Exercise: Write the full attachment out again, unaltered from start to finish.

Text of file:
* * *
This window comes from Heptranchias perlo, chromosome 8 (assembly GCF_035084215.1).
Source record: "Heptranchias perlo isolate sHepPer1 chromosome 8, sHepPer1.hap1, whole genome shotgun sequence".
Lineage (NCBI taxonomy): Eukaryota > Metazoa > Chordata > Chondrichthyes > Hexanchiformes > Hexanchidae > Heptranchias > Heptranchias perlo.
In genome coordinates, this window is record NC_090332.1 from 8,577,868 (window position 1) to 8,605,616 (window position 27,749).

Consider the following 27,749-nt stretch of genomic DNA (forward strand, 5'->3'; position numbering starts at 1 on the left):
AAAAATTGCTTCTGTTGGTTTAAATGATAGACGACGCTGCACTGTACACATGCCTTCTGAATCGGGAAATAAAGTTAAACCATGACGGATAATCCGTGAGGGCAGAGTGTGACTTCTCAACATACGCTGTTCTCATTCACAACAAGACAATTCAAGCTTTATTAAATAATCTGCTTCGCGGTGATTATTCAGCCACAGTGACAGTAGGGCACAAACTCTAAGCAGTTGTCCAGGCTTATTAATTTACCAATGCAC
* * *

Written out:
This window comes from Heptranchias perlo, chromosome 8 (assembly GCF_035084215.1).
Source record: "Heptranchias perlo isolate sHepPer1 chromosome 8, sHepPer1.hap1, whole genome shotgun sequence".
Lineage (NCBI taxonomy): Eukaryota > Metazoa > Chordata > Chondrichthyes > Hexanchiformes > Hexanchidae > Heptranchias > Heptranchias perlo.
In genome coordinates, this window is record NC_090332.1 from 8,577,868 (window position 1) to 8,605,616 (window position 27,749).

Consider the following 27,749-nt stretch of genomic DNA (forward strand, 5'->3'; position numbering starts at 1 on the left):
AAAAATTGCTTCTGTTGGTTTAAATGATAGACGACGCTGCACTGTACACATGCCTTCTGAATCGGGAAATAAAGTTAAACCATGACGGATAATCCGTGAGGGCAGAGTGTGACTTCTCAACATACGCTGTTCTCATTCACAACAAGACAATTCAAGCTTTATTAAATAATCTGCTTCGCGGTGATTATTCAGCCACAGTGACAGTAGGGCACAAACTCTAAGCAGTTGTCCAGGCTTATTAATTTACCAATGCAC